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This photo was taken on Tuesday and the shelves looked very different today (Sunday!)

And what’s on my shelf?

I’ve just finished reading Birdwatching with your eyes closed by Simon Barnes but listening to the accompanying podcast has been tricky as it upsets the cat! I’ve realised there is a greater biodiversity where I live than I thought but it’s frustrating how hard it is to distinguish which species is singing (I know that listening to the podcast will help!). Previously I didn’t know how much I didn’t know (and to be truthful, I probably didn’t care too much) but now I feel frustrated at my ignorance and the pace of my learning.

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Walking places is taking longer as I keep looking up and trying to spot the singer!

At The Justice Conference, I was intrigued by a book called Blue Planet, Blue God and it’s not like any book I’ve ever read before. It’s a mixture of biblical studies, English literature, oceanography and ethical living. It’s intellectual but contains practical steps on how we can – and should – care for the sea and the creatures that dwell there. It’s a quirky and compelling read.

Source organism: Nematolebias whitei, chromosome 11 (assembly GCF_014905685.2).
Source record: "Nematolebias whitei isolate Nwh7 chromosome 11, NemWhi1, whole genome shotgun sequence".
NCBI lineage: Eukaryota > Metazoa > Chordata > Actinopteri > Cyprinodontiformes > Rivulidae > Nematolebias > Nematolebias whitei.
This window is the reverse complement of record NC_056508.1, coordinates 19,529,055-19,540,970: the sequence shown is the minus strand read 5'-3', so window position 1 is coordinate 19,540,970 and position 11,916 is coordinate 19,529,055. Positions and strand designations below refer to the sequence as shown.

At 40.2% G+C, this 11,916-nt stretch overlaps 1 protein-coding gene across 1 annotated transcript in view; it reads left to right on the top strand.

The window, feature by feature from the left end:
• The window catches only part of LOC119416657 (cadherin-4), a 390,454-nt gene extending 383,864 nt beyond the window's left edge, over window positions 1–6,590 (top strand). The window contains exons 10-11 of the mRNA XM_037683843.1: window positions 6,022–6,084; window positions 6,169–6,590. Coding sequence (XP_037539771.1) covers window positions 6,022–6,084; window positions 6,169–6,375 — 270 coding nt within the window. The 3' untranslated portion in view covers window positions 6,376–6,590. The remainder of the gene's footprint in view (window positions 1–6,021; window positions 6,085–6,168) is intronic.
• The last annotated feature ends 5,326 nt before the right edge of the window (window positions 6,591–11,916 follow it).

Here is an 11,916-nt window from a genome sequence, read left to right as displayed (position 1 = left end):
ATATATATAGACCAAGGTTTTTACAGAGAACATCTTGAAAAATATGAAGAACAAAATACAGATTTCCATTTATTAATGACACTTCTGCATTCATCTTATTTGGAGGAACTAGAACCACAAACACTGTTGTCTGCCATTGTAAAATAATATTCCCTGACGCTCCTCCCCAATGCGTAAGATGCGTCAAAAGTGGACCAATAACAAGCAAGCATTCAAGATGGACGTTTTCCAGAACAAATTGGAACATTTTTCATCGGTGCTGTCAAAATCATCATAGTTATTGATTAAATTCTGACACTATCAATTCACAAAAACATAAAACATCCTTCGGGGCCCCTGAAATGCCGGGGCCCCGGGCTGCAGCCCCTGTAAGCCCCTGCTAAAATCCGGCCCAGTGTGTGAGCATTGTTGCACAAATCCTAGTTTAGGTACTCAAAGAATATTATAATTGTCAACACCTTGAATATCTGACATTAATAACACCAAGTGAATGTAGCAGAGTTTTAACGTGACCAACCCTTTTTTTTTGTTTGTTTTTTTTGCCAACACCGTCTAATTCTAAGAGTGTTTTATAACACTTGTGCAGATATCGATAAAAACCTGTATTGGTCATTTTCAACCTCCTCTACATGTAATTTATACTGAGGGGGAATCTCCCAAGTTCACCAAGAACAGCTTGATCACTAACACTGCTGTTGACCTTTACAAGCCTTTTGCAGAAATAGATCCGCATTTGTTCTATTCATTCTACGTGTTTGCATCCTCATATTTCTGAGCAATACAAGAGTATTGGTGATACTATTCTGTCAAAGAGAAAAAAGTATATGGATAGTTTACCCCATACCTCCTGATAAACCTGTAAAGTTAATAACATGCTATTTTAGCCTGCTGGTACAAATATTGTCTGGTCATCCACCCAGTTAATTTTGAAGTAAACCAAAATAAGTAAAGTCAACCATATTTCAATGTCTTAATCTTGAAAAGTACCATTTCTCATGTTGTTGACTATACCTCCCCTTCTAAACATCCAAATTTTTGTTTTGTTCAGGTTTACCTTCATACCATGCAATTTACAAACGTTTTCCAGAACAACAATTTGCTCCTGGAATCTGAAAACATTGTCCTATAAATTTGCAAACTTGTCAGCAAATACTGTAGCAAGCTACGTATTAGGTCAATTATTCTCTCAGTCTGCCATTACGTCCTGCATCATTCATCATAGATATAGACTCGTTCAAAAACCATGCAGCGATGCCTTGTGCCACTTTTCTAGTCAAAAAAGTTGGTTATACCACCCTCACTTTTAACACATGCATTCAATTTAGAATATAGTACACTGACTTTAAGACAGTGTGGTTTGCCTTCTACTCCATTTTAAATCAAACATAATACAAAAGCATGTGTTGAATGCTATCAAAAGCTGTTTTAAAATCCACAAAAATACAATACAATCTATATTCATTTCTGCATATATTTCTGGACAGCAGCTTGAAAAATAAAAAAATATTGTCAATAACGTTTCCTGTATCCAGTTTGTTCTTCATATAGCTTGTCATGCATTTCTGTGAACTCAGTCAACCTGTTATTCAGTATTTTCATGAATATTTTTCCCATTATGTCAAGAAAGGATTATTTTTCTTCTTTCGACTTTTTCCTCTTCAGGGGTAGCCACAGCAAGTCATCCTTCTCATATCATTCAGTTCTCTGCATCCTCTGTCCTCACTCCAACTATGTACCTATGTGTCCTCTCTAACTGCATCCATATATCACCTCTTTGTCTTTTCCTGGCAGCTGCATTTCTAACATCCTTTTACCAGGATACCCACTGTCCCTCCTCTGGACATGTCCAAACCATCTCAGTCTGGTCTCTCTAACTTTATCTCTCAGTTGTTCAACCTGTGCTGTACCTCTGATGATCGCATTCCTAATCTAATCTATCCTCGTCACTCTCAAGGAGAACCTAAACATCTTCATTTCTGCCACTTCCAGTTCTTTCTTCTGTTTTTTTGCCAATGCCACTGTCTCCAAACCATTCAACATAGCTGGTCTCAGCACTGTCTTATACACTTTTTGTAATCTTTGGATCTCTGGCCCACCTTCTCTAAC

Next on the list is The Seabird’s Cry, recommended by my friend over at Hearten soul. We loved seeing gannets on holiday at Bempton Cliffs (and returned with the cuddly Flappy!) and I’m looking forward to learning more about them.